The Timex V-Conic
Mickey Mantle taped one to his bat and hit 50 balls into the seats. A racehorse galloped around the Belmont racetrack with one strapped to his leg. A giant lobster spent hours underwater with one tied to its claw. What were they all trying to prove? Just this - that a Timex takes a licking a keeps on ticking.

U.S. Time launched its world-famous armored tank of a watch in 1950. Except for a few nurses' watches marketed in 1945, it was the first watch to bear the Timex name. (The company itself was renamed "Timex" in 1969.) What made it so durable was its "V-Conic" escapement, which had a cone-shaped balance staff (hence the name) that rotated in bearings made of a very hard alloy called "Armalloy." The balance staff is a watch's most delicate component, the one most likely to be displaced by a jolt, so making it sturdier greatly enhanced the watch's shock-resistance. In addition, the movement had fewer parts than other watch movements, which made it even more durable.

The watch wasn't just tough, it was cheap, with prices ranging from $6.75 to $7.95. And it was reasonably accurate, off by a minute or two a day - not bad given the watch's bargain-basement price.

Consumers snapped the watches up. By 1951, the company had produced almost 2 million of them and enjoyed an 18 percent share of the low-priced segment of the U.S. watch market.

But that was nothing. When U.S. Time began to promote the watch aggressively in 1952, sales took off like one of Mantle's homers. The company launched a major print advertising campaign describing the various "torture tests" the watch could endure - home runs, horse races, lobster tanks, etc. In 1956, U.S. Time began airing its now legendary torture-test TV commercials featuring John Cameron Swayze.

The hard-headed V-Conic catapulted the Timex brand starward. By 1963, nearly half the watches sold in the U.S. were from Timex. By 1967, it was the world's best-selling watch brand.

The Universal Geneve Tri-Compax
Every watch fan remembers the chrono craze, the passion for chronograph wristwatches that began in Europe in the mid-80's and hit our shores a couple of years later. What few remember is the craze's precursor, in the 1930's and '40's, when chronograph technology and production techniques sprinted forward and people discovered the joys of playing with these push-button timers, then widely available for the first time.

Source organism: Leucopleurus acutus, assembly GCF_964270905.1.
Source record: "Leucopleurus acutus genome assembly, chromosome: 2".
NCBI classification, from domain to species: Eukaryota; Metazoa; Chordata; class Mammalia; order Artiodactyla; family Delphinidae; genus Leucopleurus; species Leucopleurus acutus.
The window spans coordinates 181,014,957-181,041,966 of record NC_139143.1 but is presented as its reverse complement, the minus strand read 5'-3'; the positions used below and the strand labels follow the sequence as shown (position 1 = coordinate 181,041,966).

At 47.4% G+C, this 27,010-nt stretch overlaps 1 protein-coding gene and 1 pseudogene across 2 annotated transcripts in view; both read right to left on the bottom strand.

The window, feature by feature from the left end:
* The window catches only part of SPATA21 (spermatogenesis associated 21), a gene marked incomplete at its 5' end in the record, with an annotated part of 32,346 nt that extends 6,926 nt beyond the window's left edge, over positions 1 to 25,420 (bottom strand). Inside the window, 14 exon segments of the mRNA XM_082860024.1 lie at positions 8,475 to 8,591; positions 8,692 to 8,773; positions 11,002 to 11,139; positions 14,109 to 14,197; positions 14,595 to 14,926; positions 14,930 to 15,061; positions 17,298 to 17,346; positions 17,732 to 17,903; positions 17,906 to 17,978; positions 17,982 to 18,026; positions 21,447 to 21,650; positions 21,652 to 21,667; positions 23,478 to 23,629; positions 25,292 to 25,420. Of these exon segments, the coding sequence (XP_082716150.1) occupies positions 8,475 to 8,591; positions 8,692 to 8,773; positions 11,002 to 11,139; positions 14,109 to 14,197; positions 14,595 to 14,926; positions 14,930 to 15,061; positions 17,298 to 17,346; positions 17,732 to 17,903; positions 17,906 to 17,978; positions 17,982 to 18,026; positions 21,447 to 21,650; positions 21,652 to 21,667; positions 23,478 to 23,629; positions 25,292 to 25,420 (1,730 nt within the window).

None did they enjoy more than the Universal Geneve Tri-Compax, launched in 1944. It was the most popular chronograph of the '40's and '50's and one of the most famous ever made. It combines an eye popping array of functions and auxiliary dials: counters for the hours and minutes, a constantly running seconds subdial, indicators for day, date, month and phases of the moon, a tachymeter scale and chronograph-seconds scale graduated to 1/5 of a second. All these dials and scales sit gracefully onto an elegant-looking dial. It was a kind of culmination of chrono technology.

Its manufacturer had long roots in the chronograph business. Early in the '30s Universal Geneve had introduced the first chrono with two buttons instead of one, the Compur. This was a big step forward, because it allowed the user to srop and start the seconds hand without having automatically return to zero. In 1936 Universal Geneve unveiled another improvement, the world's first hour counter, which meant you could time longer events than ever before. Up until then, chrono counters could keep track of periods no longer than 45 minutes. It called this watch the Compax, the first in a series that led to the Tri-Compax eight years later.

Give the watch's impressive features, it's no wonder that Universal Geneve nicknamed it "Glorious." Judging by the watch's following then and now, few would argue with that choice.